I go up to my room and take a pillow and get the ball peen hammer out of my tool kit. I put the pillow on the floor and put a towel over it and bash good and hard.”
Hyland brings us right inside Patrick’s head. The story is told with great detail, but few descriptive pointers. Like Patrick, we are unsure of what his employer or his landlady think of him. Are Welkin and Findall bullying him or is their behaviour just an attempt at banter? The book is set in the 1960s, but even that takes time to establish. The reader experiences the world through Patrick’s inner thoughts and we are groping for signposts and indicators just as he is. This shared dissociation means that we may not like Patrick, but we can certainly understand how he feels.
Like when you lose something really important, leave it on a bus seat or something stupid like that. You know? That fear and shame that goes through you like poison…Well, I get that feeling of shame after doing something stupid, I get it hundreds of times a day.
The tension builds to an inexplicable and ruinous act of violence that Patrick can neither accept nor defend. This is How focuses on how lives can be changed in an instant, how one decision, one emotional reaction, can change the course of lives. The second half of the novel follows Patrick as he is tried and sentenced for his crime and adapts to life in prison.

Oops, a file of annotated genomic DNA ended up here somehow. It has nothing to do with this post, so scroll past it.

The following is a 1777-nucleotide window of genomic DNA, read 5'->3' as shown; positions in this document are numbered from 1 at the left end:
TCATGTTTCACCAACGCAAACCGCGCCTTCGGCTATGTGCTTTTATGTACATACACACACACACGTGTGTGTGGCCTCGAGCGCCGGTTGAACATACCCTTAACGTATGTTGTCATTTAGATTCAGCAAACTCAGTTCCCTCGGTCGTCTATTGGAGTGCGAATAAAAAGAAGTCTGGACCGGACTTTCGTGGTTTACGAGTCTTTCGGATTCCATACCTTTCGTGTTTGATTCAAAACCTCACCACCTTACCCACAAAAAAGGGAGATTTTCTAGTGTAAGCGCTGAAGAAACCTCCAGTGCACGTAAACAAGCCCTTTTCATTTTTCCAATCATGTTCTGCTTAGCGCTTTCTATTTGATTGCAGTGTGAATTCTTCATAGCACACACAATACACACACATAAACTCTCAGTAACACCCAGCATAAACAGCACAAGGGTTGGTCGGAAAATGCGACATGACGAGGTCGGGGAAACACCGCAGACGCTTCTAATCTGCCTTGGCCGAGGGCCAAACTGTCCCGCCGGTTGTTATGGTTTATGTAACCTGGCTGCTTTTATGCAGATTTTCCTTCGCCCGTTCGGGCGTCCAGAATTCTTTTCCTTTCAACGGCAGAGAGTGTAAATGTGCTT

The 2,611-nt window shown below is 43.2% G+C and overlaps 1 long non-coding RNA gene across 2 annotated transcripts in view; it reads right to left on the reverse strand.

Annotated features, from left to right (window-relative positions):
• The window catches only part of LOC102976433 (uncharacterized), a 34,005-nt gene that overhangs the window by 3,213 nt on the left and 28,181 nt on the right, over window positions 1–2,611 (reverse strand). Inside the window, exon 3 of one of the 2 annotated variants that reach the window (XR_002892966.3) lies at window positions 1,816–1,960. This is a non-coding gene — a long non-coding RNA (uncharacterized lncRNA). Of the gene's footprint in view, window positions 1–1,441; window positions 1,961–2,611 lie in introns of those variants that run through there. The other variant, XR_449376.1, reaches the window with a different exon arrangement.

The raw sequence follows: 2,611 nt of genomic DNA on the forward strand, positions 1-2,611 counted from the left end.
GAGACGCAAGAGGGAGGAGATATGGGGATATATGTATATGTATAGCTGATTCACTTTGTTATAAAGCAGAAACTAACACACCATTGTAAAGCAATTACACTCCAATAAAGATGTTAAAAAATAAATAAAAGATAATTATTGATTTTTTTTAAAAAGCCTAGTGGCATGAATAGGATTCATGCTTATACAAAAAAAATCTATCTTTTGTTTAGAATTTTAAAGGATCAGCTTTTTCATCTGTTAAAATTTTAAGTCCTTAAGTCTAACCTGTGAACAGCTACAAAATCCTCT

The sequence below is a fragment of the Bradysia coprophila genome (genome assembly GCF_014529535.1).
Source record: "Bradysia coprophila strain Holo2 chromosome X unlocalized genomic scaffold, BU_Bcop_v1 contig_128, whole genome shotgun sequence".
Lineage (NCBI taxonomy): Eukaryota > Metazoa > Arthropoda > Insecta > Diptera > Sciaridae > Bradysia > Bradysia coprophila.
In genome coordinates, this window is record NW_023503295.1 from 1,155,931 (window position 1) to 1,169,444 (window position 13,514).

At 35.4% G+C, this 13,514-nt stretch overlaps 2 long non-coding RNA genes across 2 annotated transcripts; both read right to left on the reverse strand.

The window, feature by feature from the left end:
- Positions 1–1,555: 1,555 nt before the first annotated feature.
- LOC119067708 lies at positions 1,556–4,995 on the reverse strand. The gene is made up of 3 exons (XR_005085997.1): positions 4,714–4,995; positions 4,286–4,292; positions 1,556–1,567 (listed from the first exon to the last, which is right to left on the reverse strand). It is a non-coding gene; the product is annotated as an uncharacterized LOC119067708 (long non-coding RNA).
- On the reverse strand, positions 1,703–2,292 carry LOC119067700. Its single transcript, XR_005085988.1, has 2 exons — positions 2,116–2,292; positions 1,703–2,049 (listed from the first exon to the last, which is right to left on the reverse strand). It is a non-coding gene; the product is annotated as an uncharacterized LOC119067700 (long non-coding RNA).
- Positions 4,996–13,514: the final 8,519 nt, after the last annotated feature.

Hyland depicts the trial with precision and immediacy, rendering the self-denial, fear and dull bureaucratic detail with a keen eye. In prison, forced into the close human contact that he has so far avoided for most of his life, Patrick adapts to this world that has the manageable rules he could never find in the outside. He finds himself able to form relationships, with his cell-mate and a psychiatrist and in a heart-breaking admission he admits;
I’m sometimes happier in here…life’s shrinking to a size that suits me.
As his world shrinks to the size of a prison cell, Patrick comes to understand himself better than he ever could before and if his self-awareness has limits, it is we, the readers who come to fully understand him. It is to Hyland’s credit that Patrick remains an empathetic character throughout and as he grows in to himself in prison, we are presented with a haunting and tragic reminder of the man he might have otherwise become.
This is How is an absorbing and complex novel. It is a portrait not of a monster, but of someone who has made monstrous choices, that even he cannot understand. Hyland does not judge Patrick, rather she presents him as fully human and her novel is shot through with the hints of what this man might have been, which gives the story real force and emotional impact. The novel is beyond characterisation – it is not a crime novel and not a thriller yet it is one of the most thrilling books I have read in a long time. Its brilliance lies in the compassion and humanity in the depiction of what could happen to any of us if the wrong choice is made.
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20 Books of Summer: 8/20